I’d visited this Southwest Florida town twice before, once when I was a kid on family vacation and later to visit a friend's uncle. I enjoyed both previous visits, but never really explored Ft. Myers itself. So I picked a place to stay that would give me the best opportunity to do some serious exploring.
Rock Lake Resort was built by James Moore in 1946-47. I was attracted to stay on this property because each room faces a unique circular lake. Mr. Moore quarried the rocks on the site, creating the round water feature and made the cabins out of the rocks. One thing about Florida, there aren’t many rocks here, and to find entire buildings made of native stones is quite a score.
In front of each cabin is a cement dolphin with a water spouting from the marine mammal’s blowhole. We counted 22 circling the lake. Delightfully kitschy, Rock Lake Resort backs up to a wilderness area and Billy’s Creek, named after Seminole War leader Billy Bowlegs who fought earlier settlers down in this area before being shipped of to Oklahoma with other members of his tribe.
Rock Lake Resort is just a half mile from Ft. Myers' downtown and from what I remembered from my last visit, the downtown appears to have had a renaissance. There are some real architectural gems, some preserved, some in need of restoration. We saw many new restaurants and bars, and some that appear to have been pretty prosperous before the current wave of economic disfunction hit. The biggest symbol of the current fiscal crisis was right across the street from the Rock Lake Resort.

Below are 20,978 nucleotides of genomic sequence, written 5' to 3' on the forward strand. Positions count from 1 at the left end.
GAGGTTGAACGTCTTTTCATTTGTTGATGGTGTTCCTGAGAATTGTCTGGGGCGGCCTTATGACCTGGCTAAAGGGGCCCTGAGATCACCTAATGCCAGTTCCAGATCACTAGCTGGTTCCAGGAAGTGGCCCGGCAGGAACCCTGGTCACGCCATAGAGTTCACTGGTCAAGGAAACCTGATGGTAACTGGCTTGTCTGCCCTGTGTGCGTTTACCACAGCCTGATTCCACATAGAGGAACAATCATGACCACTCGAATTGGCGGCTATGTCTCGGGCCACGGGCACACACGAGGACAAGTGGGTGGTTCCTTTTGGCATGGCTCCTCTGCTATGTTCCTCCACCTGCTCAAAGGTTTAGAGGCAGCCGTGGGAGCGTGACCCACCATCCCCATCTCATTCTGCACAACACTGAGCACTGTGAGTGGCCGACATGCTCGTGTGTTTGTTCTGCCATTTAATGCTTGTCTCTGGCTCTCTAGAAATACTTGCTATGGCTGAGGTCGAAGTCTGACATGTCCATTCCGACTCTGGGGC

The Oasis is a brand-new 2 tower condo on the Caloosahatchee River. It dominates the little rock lake; each tower appears to by at least 30 stories tall. Yet we counted furniture on only about 5 balconies. And there were several other empty condo complexes up and down the main road paralleling the river. Some appeared to be brand new, others were mid-century motels that went condo and did not make it.
Another memorable feature of Ft. Myers are rows of towering Royal Palms flanking each side of the main drag, McGregor. The first half mile was planted by the Edisons (more on Edison in a later blog). Today, there is 14 miles of palm-lined road and Ft. Myers is known as the City of Palms. The Royal Palm, Florida's official state tree, is tall and magnificent and it is a pity they don’t have them further north up the peninsula! They also seem to have about every other kind of palm here, as well as the always interesting Banyon tree from India.
Nature, history and architecture, three of my favorite things, come together in downtown Ft. Myers. I really enjoyed my time in Ft. Myers and despite the current condo situation, I hope it can continue to build on its sturdy, rock-like foundation.